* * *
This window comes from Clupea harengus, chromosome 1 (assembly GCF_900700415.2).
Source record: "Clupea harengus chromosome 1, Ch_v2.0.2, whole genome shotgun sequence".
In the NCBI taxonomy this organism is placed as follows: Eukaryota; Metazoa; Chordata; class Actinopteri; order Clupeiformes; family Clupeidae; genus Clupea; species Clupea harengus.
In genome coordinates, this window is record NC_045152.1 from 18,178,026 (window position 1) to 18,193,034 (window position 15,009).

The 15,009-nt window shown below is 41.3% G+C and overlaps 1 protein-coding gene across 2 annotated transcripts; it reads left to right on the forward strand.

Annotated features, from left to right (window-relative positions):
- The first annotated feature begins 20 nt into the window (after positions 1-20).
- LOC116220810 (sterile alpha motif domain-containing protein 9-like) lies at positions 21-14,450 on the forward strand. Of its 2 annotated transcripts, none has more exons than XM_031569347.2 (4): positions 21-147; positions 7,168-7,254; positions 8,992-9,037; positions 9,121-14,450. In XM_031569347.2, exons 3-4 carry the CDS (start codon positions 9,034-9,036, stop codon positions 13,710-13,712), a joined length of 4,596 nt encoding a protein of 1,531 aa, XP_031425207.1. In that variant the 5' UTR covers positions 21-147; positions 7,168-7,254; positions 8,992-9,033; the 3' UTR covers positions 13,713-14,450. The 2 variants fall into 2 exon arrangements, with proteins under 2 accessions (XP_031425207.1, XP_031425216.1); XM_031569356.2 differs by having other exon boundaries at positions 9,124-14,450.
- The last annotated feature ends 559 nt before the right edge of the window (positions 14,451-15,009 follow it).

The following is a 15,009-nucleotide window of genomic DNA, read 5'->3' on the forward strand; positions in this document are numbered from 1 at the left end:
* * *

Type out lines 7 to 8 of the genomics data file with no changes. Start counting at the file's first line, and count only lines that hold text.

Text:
- The first annotated feature begins 20 nt into the window (after positions 1-20).
- LOC116220810 (sterile alpha motif domain-containing protein 9-like) lies at positions 21-14,450 on the forward strand. Of its 2 annotated transcripts, none has more exons than XM_031569347.2 (4): positions 21-147; positions 7,168-7,254; positions 8,992-9,037; positions 9,121-14,450. In XM_031569347.2, exons 3-4 carry the CDS (start codon positions 9,034-9,036, stop codon positions 13,710-13,712), a joined length of 4,596 nt encoding a protein of 1,531 aa, XP_031425207.1. In that variant the 5' UTR covers positions 21-147; positions 7,168-7,254; positions 8,992-9,033; the 3' UTR covers positions 13,713-14,450. The 2 variants fall into 2 exon arrangements, with proteins under 2 accessions (XP_031425207.1, XP_031425216.1); XM_031569356.2 differs by having other exon boundaries at positions 9,124-14,450.